Ciampi was elected with a broad majority, and was the second president ever to be elected at the first ballot (when there is a requirement of a two-thirds majority) in a joint session of the Chamber of Deputies, the Italian Senate and representatives of the Regions.

He usually refrained from intervening directly into the political debate while serving as President. However, he often addressed general issues, without mentioning their connection to the current political debate, in order to state his opinion without being too intrusive. His interventions have frequently stressed the need for all parties to respect the constitution and observe the proprieties of political debate. He was generally held in high regard by all political forces represented in the parliament. The possibility of persuading Ciampi to stand for a second term as President – the so-called Ciampi-bis – was widely discussed, despite his advancing age, but it was officially dismissed by Ciampi himself on 3 May 2006, just a few days before his mandate expired. Ciampi resigned as President before the swearing-in ceremony of his successor, Giorgio Napolitano.

As President, Ciampi was not considered to be close to the positions of the Vatican and the Catholic Church, in a sort of alternance after the devout Oscar Luigi Scalfaro. He often praised patriotism, not always a common feeling in Italy because of its abuse by the fascist regime.

He died in Rome on 16 September 2016 at the age of 95.[7][8][9]

Awards and honoursEdit

As President of the Italian Republic between 18 May 1999 and 15 May 2006, Ciampi held the roles of:


  1. ^ Breda, Marzio (15 July 2009). "Pd avvilente ma eviti scissioni. Sì a Bersani, vero rifondatore". Corriere della Sera (in Italian). La mia ultima tessera […] è stata quella del Partito d'azione, e altre non ne ho mai più volute.
  2. ^ "Azeglio". Dizionario d'Ortografia e di Pronunzia (in Italian). Retrieved 19 June 2019.
  3. ^ East, Roger; Thomas, Richard J. (3 June 2014). "Profiles of People in Power: The World's Government Leaders". Routledge. Retrieved 6 April 2018 – via Google Books.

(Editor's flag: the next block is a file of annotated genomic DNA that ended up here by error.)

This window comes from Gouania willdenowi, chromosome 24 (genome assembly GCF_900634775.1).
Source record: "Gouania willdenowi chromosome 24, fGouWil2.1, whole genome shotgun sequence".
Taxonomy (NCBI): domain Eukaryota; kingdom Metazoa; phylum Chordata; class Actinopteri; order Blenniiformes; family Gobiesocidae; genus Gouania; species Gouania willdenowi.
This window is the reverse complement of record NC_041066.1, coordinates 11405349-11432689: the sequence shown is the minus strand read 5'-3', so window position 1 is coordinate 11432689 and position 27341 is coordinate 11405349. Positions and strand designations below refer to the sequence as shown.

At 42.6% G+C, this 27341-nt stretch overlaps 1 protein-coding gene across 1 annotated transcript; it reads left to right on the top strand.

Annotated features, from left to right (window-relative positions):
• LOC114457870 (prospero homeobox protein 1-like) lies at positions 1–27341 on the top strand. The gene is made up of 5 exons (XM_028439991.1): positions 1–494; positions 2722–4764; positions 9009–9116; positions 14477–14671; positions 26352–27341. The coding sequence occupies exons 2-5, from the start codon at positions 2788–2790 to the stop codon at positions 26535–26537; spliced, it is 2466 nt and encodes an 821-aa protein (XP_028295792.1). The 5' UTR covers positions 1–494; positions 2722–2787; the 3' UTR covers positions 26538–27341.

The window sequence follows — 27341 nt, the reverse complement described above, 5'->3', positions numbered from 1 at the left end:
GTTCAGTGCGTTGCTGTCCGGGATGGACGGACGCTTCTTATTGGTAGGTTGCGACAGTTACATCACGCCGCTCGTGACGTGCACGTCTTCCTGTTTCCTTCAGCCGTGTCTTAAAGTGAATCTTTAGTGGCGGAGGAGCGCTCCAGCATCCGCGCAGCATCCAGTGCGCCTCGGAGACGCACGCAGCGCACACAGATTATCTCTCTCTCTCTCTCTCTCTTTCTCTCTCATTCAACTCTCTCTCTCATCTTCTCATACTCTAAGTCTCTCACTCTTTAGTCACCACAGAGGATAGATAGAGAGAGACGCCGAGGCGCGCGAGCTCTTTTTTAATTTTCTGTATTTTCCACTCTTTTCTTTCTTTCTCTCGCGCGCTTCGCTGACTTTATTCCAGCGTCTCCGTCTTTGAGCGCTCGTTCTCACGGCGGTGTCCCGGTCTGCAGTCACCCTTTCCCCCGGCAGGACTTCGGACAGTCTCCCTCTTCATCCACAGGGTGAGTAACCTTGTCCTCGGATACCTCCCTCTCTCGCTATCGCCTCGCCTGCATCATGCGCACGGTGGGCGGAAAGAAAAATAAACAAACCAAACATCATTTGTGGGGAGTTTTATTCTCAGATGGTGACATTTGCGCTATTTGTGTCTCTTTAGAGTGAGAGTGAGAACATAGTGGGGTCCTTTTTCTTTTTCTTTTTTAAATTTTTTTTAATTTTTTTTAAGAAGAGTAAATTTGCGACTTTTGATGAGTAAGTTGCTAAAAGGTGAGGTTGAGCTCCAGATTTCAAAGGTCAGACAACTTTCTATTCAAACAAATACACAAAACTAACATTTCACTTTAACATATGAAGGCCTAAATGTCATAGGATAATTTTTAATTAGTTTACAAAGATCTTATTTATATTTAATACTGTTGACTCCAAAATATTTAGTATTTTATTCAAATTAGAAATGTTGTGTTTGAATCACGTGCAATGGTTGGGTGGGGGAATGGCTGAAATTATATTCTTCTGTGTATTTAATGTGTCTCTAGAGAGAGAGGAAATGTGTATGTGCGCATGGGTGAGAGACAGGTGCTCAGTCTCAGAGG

4. ^ Page at Senate website ‹See Tfd›(in Italian).
  5. ^ Favorinus of Arles and the Consolation Περὶ φυγῆς, anastatic reprint by the Scuola Normale di Pisa editions, editor Franco Montanari [it], introduction of Salvatore Settis [it], ISBN 978-88-7642-411-3.
  6. ^ Wentworth, Richard L. (28 April 1993). "Italy Turns to a Banker to Form Government". The Christian Science Monitor. Retrieved 26 April 2013.
  7. ^ Italy's former President Carlo Azeglio Ciampi dies aged 95 Wall Street Journal
  8. ^ Former Italian President Carlo Azeglio Ciampi dies at 95 The Guardian
  9. ^ "Carlo Azeglio Ciampi, Former Italian Prime Minister, Dies at 95". The New York Times. 16 September 2016. Retrieved 18 September 2016.
  10. ^ Slovak republic website, State honours Archived 13 April 2016 at the Wayback Machine : 1st Class in 2002 (click on "Holders of the Order of the 1st Class White Double Cross" to see the holders' table)
  11. ^ "Semakan Penerima Darjah Kebesaran, Bintang, dan Pingat Persekutuan".
  12. ^ Nomination by Sovereign Ordonnance n° 331 13 December 2005 (French)
Government offices
Preceded by
Mario Ercolani
Deputy Director General of Banca d'Italia
Succeeded by
Alfredo Persiani Acerbo
Preceded by
Mario Ercolani
Director General of Banca d'Italia
Succeeded by
Lamberto Dini
Preceded by
Paolo Baffi
Governor of Banca d'Italia
Succeeded by
Antonio Fazio
Political offices
Preceded by
Margherita Boniver
Minister of Tourism and Entertainment
Succeeded by
Domenico Fisichella
Preceded by
Giuliano Amato
President of the Council of Ministers of Italy
Succeeded by
Silvio Berlusconi
Preceded by
Nicola Mancino
Minister of the Interior, a.i.
Succeeded by
Roberto Maroni
Preceded by
Lamberto Dini
as Minister of the Treasury
Minister of the Treasury, Budget and
Economic Programming

Succeeded by
Giuliano Amato
Preceded by
Mario Arcelli
as Minister of the Budget and
Economic Programming
Preceded by
Oscar Luigi Scalfaro
President of Italy
Succeeded by
Giorgio Napolitano

External linksEdit